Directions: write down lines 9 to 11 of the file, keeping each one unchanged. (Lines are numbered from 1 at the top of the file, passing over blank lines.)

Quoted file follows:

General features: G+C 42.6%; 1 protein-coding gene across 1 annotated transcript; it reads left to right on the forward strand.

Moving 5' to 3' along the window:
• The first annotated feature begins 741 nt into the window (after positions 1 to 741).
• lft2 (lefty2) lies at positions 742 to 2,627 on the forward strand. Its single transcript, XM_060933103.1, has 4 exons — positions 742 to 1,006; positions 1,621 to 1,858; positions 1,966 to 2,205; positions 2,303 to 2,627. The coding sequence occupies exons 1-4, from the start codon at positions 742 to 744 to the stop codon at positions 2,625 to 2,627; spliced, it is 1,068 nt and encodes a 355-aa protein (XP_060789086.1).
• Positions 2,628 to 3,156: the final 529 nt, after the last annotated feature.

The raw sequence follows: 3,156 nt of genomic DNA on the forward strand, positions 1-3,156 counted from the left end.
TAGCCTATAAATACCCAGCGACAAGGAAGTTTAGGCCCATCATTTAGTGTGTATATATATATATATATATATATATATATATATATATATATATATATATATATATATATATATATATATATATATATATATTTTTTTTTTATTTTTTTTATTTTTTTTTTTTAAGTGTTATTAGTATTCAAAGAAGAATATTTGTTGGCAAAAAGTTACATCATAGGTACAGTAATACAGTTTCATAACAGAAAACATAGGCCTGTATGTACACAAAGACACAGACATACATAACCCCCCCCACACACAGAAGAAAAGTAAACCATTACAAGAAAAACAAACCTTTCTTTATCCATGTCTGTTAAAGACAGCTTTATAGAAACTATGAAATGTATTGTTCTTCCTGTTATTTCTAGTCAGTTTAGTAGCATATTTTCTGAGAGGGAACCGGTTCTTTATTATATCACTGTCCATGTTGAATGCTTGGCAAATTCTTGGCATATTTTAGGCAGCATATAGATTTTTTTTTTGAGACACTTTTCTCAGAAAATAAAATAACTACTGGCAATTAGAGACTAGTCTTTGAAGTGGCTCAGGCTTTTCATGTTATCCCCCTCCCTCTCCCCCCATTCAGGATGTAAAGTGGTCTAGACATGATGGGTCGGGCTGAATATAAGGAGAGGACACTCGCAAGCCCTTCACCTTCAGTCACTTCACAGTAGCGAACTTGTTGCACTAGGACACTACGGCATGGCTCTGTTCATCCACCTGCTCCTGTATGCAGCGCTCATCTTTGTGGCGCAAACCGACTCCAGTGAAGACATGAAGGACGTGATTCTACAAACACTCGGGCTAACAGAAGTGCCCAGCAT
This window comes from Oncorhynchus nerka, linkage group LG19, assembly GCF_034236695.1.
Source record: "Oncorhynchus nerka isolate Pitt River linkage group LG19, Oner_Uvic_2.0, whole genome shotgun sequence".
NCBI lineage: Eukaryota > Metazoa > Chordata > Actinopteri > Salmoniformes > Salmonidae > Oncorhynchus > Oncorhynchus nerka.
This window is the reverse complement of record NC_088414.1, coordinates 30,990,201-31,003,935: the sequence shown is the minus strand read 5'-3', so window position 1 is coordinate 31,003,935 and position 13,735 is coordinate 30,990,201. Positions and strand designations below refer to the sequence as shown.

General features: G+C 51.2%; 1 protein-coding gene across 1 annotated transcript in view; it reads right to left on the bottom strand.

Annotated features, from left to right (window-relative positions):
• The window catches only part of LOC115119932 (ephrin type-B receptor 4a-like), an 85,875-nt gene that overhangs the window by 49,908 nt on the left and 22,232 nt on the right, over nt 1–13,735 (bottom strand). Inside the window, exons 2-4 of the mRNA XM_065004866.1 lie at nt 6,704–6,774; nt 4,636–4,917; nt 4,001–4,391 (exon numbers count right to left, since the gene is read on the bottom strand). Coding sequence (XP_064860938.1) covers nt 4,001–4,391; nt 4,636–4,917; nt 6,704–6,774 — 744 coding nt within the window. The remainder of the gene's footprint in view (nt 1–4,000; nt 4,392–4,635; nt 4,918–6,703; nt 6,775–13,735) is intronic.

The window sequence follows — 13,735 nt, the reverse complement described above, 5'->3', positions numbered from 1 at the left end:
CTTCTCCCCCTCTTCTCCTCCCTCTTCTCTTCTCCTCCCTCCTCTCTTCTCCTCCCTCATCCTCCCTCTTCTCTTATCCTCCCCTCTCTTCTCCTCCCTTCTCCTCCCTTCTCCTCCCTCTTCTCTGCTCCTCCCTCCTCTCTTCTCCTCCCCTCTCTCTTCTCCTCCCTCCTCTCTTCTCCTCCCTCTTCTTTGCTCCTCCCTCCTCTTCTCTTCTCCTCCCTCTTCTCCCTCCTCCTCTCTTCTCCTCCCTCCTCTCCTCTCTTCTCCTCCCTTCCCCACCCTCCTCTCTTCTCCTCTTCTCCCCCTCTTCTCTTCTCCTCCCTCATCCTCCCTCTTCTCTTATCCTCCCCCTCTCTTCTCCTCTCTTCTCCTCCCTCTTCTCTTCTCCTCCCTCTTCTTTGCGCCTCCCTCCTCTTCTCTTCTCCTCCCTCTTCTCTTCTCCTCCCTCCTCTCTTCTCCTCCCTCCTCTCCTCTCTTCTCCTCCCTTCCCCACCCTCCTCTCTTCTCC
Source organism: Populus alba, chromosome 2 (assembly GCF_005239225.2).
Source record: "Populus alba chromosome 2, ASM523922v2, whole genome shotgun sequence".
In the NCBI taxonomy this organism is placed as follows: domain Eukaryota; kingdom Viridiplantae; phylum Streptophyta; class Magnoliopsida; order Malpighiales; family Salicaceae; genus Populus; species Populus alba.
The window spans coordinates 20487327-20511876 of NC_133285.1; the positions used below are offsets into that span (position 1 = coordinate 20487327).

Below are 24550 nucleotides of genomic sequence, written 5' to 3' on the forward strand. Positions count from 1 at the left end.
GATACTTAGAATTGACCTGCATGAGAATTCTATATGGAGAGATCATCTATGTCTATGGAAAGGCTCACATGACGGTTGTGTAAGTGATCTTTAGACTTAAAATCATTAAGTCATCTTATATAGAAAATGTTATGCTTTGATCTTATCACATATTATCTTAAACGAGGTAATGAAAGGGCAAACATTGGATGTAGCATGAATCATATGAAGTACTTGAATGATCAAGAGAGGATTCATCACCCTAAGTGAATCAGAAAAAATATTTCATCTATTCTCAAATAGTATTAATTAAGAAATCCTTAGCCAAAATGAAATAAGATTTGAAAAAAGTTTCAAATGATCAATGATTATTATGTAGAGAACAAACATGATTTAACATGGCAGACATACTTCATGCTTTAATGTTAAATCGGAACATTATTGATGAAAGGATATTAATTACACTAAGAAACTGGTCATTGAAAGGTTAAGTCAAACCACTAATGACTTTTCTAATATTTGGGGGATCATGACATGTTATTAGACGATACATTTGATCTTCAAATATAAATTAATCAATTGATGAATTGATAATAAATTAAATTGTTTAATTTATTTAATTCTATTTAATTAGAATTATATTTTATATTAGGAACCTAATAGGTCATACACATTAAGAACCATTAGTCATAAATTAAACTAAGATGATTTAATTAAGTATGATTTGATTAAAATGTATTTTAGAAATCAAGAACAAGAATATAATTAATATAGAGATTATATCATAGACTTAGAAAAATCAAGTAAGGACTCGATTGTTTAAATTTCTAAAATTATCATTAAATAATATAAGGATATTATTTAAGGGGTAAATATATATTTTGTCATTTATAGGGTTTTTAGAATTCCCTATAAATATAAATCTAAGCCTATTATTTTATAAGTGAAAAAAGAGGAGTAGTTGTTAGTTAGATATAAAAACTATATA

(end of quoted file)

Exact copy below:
Source record: "Oncorhynchus nerka isolate Pitt River linkage group LG19, Oner_Uvic_2.0, whole genome shotgun sequence".
NCBI lineage: Eukaryota > Metazoa > Chordata > Actinopteri > Salmoniformes > Salmonidae > Oncorhynchus > Oncorhynchus nerka.
This window is the reverse complement of record NC_088414.1, coordinates 30,990,201-31,003,935: the sequence shown is the minus strand read 5'-3', so window position 1 is coordinate 31,003,935 and position 13,735 is coordinate 30,990,201. Positions and strand designations below refer to the sequence as shown.